The top-selling teacher resource line, The 100+ Series(TM) features over 100 reproducible activities in each book! Based on NCTM standards, these challenging and fun reproducible activities will utilize codes, puzzles, games, and artwork to strengthen students' mathematics aptitudes. Topics range from number exploration to geometry, algebra, measurement, and data analysis and probability. Students will learn to convey math concepts and ideas, determine financial pyramid schemes, prime numbers, theorems, stock investments and the interest paid, various uses of data, and true randoms. Each page contains a notation of the NCTM standard being addressed and the process standards are woven into the exercises on each page. An answer key is also included and it features 128 perforated pages.
Author: Murad Jurdak
Publisher: Springer Science & Business Media
Release Date: 2009-07-30
Educational equity and quality are not only research issues which cut across different disciplines but are major determinants of socio-economic and human development in both industrial and developing countries. The status and role of mathematics, a subject which has long enjoyed a privileged status in school curricula worldwide due to its perceived role in science and technology, render equity and quality in mathematics education at the heart of human development. This is reflected by governments’ relatively large investments in improving the quality of mathematics education and extending it to marginalized and underprivileged groups. The purpose of Toward Equity in Quality in Mathematics Education is four-fold. First, the book examines the constructs of equity and quality and their interdependence from different perspectives. Second, it develops a conceptual framework for studying and analyzing the two constructs. Third, it examines, consolidates, and re-structures the literature on equity and quality in mathematics education. Finally, using data from TIMSS 2003, the book investigates the within and across country impact of the different equity-related factors on mathematics achievement in a sample of countries representative of worldwide geographical and cultural regions. Towards Equity in Quality in Mathematics Education uses a multi-dimensional conceptual framework to study and analyze issues in equity and quality. The framework consists of five perspectives hypothesized as determinants of equity in quality in mathematics education: Mathematical, societal, educational, ideological, and genetic. The framework can be thought of as a pyramid with mathematics as its base and the societal, educational, ideological, and genetic perspectives as its faces. Thus, each point within this pyramid represents a unique equity in quality situation i.e. with different coordinates with respect to mathematical, societal, educational, ideological, and genetic perspectives. Towards Equity in Quality in Mathematics Education is useful for teachers and researchers in mathematics education.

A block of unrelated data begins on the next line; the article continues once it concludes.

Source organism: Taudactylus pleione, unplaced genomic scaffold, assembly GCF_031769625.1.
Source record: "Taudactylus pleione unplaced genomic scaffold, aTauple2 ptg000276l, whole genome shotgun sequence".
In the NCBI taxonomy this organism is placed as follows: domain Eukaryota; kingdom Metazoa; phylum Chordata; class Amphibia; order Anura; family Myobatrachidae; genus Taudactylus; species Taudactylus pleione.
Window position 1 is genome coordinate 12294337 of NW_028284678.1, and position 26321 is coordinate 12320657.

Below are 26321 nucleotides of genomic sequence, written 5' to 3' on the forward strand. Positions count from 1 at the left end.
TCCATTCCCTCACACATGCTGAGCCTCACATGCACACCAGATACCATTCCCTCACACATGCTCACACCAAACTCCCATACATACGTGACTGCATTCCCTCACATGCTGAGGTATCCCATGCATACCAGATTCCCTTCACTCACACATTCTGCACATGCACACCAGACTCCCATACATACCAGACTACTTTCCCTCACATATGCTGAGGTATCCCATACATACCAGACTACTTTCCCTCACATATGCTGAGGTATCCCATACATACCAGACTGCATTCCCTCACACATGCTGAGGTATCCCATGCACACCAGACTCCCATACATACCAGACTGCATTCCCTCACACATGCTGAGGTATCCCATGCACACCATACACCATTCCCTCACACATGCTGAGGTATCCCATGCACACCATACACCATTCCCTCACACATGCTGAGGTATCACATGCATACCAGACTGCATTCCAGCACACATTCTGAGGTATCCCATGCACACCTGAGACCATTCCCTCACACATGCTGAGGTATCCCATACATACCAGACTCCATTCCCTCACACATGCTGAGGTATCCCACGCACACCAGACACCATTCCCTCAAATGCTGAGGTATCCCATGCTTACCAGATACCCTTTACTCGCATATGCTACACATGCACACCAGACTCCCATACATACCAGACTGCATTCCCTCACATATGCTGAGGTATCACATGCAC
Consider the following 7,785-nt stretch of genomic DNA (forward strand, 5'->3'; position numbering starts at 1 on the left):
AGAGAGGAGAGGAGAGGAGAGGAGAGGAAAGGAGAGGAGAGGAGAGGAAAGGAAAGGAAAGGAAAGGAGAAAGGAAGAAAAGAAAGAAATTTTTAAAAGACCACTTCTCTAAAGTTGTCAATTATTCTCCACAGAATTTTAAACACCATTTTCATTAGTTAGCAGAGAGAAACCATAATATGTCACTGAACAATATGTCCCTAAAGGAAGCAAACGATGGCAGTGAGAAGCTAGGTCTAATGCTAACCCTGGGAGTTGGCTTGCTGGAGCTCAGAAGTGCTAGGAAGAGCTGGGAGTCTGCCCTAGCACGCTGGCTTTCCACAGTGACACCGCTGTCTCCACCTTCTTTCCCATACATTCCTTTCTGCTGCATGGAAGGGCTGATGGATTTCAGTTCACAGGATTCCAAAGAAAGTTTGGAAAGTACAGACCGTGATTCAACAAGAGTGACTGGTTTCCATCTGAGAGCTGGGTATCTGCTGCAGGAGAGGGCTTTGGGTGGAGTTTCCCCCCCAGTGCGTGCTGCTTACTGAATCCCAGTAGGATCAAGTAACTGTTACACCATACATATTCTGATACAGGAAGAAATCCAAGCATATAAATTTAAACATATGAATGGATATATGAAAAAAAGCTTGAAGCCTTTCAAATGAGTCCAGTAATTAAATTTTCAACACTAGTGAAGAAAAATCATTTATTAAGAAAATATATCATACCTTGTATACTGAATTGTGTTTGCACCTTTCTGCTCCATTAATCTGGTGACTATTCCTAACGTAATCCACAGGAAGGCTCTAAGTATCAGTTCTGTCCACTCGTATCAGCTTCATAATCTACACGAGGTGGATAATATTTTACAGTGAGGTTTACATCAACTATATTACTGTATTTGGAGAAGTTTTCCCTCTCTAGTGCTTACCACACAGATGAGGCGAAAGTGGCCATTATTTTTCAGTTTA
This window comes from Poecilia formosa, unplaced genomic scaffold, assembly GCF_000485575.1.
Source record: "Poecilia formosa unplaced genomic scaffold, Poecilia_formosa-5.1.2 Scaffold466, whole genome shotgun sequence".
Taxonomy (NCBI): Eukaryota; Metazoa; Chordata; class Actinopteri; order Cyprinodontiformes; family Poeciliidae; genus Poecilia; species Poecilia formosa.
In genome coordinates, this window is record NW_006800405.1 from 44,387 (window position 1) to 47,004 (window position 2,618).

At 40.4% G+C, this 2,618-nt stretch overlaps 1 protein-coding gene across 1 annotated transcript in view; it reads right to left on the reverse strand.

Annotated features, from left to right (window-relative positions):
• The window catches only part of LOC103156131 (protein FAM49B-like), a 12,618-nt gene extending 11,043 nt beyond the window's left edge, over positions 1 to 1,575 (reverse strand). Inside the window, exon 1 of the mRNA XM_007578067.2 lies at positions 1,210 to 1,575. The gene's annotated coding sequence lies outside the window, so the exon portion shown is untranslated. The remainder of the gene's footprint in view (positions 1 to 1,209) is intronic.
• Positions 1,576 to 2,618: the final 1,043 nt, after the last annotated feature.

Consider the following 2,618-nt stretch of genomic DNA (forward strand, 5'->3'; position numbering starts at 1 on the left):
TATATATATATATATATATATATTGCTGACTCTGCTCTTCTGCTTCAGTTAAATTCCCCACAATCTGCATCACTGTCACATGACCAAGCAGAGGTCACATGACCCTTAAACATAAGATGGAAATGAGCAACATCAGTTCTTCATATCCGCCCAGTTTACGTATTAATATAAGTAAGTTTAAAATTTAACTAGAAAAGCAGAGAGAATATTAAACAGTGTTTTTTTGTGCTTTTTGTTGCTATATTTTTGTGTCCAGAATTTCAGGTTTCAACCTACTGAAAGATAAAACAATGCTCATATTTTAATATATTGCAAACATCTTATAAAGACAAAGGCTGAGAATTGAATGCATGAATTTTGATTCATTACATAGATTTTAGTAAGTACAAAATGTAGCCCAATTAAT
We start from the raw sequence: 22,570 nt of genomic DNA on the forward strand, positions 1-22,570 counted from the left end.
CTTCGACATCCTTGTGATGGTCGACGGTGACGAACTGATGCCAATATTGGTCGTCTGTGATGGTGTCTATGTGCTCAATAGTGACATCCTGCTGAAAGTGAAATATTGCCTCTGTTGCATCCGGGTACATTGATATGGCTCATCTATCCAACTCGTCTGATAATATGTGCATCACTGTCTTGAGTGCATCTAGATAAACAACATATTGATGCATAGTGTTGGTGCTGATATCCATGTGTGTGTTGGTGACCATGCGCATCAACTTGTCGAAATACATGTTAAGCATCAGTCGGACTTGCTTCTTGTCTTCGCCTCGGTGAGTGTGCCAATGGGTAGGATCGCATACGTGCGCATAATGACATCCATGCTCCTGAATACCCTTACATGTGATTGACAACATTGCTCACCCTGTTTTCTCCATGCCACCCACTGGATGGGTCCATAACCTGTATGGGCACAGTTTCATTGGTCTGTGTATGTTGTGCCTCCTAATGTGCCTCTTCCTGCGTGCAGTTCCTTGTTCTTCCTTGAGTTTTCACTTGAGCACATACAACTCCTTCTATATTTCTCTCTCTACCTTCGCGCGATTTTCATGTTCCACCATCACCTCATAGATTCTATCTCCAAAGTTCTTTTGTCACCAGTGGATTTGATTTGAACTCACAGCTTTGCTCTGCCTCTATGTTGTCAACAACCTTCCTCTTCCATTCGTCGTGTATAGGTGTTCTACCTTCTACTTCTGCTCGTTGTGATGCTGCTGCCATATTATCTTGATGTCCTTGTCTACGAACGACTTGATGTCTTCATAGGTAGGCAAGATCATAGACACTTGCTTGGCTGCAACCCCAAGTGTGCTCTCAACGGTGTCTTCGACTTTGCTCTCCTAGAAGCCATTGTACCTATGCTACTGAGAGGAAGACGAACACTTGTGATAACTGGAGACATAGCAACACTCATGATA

Math (Grades 6-10) Do your students have difficulty understanding math terms? Remembering the steps of algorithms in sequence? Interpreting data in displays? Our math study skills program will help you teach them math and how to learn! Essential to the program is the comprehensive Teacher's Guide. It provides a focus on the importance of study skills, directions for using the student text, and practical suggestions for both the experienced and inexperienced teacher.
Author: Michele Emmer
Publisher: Springer Science & Business Media
Release Date: 2013-10-04
Imagine mathematics, imagine with the help of mathematics, imagine new worlds, new geometries, new forms. The new volume in the series “Imagine Math” is intended to contribute to grasping how much that is interesting and new is happening in the relationships between mathematics, imagination and culture. The present book begins with the connections between mathematics, numbers, poetry and music, with the latest opera by Italian composer Claudio Ambrosini. Literature and narrative also play an important role here. There is cinema too, with the “erotic” mathematics films by Edward Frenkel, and the new short “Arithmétique “ by Munari and Rovazzani. The section on applications of mathematics features a study of ants, as well as the refined forms and surfaces generated by algorithms used in the performances by Adrien Mondot and Claire Bardainne. Last but not least, in honour of the hundredth anniversary of his birth, a mathematical, literary and theatrical homage to Alan Turing, one of the outstanding figures of the twentieth century.